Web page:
“The Ghostest With The Mostest”: Marni Nixon

Hollywood lost a unique talent yesterday with the passing of Marni Nixon , age 86, opera singer and playback artist for several movie musicals.

Who was Marni Nixon?  Listen to Audrey Hepburn sing “I Could Have Danced All Night” from My Fair Lady (1964).  That’s not Audrey’s voice you hear; it’s Marni’s.  The same can be said for Deborah Kerr in The King and I (1956), Sophia Loren in Boy on a Dolphin (1956), and Natalie Wood in West Side Story (1961).  Ms. Nixon dubbed all of these actress’s singing voices.  In addition, Ms. Nixon supplied high notes for those who couldn’t comfortably get up there, like Marilyn Monroe during the “Diamonds Are a Girl’s Best Friend” number in Gentlemen Prefer Blondes (1953) and Natalie Wood’s high notes in Gypsy (1962).  Ms. Nixon did not receive film credit for her behind-the-scenes work.  Thus, she received the sobriquet “The Ghostest With The Mostest,” courtesy of Time.  However, Ms. Nixon did receive onscreen time and credit as “Sister Sophia” in The Sound of Music (1965).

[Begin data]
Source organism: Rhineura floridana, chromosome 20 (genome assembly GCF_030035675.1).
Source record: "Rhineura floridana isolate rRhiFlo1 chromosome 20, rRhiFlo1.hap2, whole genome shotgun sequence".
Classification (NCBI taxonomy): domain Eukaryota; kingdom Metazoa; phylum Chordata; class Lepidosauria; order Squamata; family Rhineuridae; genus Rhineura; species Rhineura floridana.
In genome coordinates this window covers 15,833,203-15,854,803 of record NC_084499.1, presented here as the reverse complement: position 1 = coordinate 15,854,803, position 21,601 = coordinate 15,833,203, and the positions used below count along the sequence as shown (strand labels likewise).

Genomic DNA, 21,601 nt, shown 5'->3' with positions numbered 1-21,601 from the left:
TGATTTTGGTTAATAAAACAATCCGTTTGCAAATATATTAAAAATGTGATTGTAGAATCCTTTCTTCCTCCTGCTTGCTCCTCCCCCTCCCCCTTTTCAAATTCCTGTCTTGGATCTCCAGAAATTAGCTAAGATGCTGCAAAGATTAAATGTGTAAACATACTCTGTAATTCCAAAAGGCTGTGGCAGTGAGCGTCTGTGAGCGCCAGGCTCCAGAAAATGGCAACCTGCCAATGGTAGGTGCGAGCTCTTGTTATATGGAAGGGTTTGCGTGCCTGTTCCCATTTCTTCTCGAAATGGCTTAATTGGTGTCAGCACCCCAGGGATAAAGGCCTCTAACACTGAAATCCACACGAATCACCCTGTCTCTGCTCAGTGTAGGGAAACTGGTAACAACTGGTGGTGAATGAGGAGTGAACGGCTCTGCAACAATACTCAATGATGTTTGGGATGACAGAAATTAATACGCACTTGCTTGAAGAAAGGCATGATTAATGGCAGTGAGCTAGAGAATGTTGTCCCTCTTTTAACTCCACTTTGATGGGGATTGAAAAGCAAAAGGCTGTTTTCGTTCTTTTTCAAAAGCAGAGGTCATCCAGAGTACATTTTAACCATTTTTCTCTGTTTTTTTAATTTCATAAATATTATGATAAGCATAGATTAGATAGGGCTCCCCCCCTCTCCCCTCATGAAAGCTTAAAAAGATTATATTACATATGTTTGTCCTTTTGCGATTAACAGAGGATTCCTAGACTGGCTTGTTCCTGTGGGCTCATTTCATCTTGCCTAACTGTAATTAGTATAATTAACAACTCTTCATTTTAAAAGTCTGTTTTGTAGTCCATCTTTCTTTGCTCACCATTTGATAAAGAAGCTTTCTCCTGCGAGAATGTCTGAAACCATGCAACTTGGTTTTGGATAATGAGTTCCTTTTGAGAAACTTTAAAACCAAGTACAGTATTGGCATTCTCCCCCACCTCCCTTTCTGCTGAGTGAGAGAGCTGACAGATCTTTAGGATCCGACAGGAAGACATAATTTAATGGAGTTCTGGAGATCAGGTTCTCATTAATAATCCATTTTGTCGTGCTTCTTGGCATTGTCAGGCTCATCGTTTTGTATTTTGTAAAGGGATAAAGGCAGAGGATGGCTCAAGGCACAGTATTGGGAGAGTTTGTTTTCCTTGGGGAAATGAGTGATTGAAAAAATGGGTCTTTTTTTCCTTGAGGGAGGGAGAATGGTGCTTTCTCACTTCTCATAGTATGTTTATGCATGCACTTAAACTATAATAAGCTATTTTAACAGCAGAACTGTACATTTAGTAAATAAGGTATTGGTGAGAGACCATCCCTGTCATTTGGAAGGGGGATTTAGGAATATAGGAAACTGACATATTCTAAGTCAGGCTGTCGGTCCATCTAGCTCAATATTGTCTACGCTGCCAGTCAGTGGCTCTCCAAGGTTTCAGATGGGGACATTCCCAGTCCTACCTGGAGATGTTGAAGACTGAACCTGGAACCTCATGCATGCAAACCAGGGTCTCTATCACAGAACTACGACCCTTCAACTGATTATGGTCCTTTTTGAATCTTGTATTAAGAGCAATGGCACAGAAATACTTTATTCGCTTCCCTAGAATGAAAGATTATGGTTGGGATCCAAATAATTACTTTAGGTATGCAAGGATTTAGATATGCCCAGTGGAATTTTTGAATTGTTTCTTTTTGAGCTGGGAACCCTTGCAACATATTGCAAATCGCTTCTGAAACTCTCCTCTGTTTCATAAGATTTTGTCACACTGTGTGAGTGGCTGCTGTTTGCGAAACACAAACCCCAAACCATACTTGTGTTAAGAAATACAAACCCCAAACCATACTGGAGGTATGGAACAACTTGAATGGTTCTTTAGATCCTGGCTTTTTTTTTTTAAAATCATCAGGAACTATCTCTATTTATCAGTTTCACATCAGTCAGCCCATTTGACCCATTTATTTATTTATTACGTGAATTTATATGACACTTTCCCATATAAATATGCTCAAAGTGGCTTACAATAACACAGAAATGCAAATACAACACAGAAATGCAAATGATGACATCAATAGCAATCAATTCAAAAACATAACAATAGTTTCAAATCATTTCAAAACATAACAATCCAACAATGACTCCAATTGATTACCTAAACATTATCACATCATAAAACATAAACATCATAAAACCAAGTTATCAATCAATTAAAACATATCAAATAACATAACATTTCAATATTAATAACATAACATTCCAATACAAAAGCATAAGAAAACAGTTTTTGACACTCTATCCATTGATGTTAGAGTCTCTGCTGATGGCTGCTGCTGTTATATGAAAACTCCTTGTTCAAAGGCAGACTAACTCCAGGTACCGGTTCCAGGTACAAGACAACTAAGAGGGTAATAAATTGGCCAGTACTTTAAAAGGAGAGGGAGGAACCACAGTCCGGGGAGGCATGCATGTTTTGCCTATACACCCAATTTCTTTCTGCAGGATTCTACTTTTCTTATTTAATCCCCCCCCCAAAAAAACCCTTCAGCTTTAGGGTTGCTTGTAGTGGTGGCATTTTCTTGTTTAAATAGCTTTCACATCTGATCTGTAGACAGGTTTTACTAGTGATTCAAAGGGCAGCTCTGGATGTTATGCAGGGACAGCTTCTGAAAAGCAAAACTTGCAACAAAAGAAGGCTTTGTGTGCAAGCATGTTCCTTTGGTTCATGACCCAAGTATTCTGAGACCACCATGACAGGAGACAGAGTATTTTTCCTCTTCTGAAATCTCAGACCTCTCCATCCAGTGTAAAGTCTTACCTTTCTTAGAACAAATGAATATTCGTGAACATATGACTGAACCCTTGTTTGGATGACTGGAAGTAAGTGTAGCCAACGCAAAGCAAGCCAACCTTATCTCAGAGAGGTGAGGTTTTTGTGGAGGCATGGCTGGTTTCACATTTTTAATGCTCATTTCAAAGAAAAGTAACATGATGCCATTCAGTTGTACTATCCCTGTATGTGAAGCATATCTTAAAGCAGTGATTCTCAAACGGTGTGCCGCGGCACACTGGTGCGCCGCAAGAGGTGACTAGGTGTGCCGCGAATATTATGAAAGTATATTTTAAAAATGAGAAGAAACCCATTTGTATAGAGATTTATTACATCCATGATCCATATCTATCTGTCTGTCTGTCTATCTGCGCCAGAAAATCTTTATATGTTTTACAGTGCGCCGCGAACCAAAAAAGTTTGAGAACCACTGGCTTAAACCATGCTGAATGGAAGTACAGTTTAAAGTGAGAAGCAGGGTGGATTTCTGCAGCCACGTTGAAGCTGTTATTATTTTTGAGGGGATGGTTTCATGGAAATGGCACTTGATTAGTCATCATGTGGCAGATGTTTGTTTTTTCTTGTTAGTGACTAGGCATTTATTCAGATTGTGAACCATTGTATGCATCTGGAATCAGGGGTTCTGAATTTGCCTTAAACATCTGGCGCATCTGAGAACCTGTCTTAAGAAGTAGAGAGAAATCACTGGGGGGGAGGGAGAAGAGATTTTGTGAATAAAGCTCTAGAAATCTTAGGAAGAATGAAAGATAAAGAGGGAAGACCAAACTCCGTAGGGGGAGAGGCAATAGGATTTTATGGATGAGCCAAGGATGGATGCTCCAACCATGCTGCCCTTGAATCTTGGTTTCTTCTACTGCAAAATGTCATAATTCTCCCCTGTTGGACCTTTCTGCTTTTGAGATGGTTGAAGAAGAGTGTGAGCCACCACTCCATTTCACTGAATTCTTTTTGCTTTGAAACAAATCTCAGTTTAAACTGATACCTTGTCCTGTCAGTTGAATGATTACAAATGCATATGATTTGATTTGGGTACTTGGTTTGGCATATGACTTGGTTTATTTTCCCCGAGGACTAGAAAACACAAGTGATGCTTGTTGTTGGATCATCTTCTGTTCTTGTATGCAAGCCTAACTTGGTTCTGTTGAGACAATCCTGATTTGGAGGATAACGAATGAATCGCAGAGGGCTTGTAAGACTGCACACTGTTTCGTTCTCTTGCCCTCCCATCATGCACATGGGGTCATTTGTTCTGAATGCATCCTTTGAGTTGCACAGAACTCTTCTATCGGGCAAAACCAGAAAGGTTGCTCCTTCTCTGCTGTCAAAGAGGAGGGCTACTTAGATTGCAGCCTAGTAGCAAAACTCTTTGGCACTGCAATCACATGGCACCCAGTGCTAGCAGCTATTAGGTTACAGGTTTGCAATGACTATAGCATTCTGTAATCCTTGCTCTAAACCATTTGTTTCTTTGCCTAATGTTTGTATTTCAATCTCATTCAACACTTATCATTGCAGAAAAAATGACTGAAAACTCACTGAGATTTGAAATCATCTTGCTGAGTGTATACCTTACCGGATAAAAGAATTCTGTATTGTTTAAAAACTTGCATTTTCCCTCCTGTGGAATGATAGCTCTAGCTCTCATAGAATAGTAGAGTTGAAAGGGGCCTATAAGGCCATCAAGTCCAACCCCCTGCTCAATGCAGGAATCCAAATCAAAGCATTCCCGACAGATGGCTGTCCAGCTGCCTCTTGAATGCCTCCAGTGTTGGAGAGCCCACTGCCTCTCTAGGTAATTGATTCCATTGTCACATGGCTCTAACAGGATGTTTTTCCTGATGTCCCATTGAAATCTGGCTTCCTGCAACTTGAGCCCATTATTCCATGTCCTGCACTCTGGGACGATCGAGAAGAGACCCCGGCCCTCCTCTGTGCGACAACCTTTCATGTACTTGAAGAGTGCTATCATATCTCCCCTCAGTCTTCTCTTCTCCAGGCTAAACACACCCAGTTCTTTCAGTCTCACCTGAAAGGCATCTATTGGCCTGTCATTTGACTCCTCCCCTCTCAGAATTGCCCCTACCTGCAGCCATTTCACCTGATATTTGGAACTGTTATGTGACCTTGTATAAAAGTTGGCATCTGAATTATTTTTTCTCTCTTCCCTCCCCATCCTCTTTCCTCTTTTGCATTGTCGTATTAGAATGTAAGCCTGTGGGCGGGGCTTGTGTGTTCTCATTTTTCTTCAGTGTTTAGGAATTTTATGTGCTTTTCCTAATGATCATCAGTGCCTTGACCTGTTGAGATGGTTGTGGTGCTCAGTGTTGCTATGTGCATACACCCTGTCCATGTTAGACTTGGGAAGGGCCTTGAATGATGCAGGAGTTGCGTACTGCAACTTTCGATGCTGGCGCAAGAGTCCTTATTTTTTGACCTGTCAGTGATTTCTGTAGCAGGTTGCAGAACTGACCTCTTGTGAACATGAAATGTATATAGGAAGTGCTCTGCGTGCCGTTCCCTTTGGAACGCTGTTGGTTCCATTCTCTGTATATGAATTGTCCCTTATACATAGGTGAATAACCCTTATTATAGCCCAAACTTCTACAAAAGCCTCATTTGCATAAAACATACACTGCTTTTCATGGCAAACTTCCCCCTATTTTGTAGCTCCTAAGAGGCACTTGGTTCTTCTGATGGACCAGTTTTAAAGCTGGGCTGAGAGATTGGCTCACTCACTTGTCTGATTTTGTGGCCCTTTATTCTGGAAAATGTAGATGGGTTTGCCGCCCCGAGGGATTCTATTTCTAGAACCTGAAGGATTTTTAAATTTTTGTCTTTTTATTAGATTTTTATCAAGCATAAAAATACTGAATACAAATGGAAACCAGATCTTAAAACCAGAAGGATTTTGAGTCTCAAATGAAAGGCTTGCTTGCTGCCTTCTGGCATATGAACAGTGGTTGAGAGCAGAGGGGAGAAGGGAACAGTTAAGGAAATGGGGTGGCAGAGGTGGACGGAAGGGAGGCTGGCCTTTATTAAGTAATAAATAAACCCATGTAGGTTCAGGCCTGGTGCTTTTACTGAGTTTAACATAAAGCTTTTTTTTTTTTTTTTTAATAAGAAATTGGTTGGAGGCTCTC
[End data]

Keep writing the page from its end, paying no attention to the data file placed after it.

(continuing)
Although Ms. Nixon had a separate concert career, she will always be known for her exceptional skill in matching her singing voice to the speaking voices of the actresses she dubbed.

Rather than repeat the information that media have provided in the last two days, I would direct you to the following source.  You will be amazed at how many people are listed whom you thought knew how to sing!

“Marni Nixon.”  Wikipedia:  The Free Encyclopedia.  Wikimedia Foundation, Inc.  25 July 2016.  Web.  25 July 2016.





1 thought on ““The Ghostest With The Mostest”: Marni Nixon

  1. Howard M. Phillips

    Marni was married at one time to Ernest Gold, the composer of the theme music for the movie “Exodus,”



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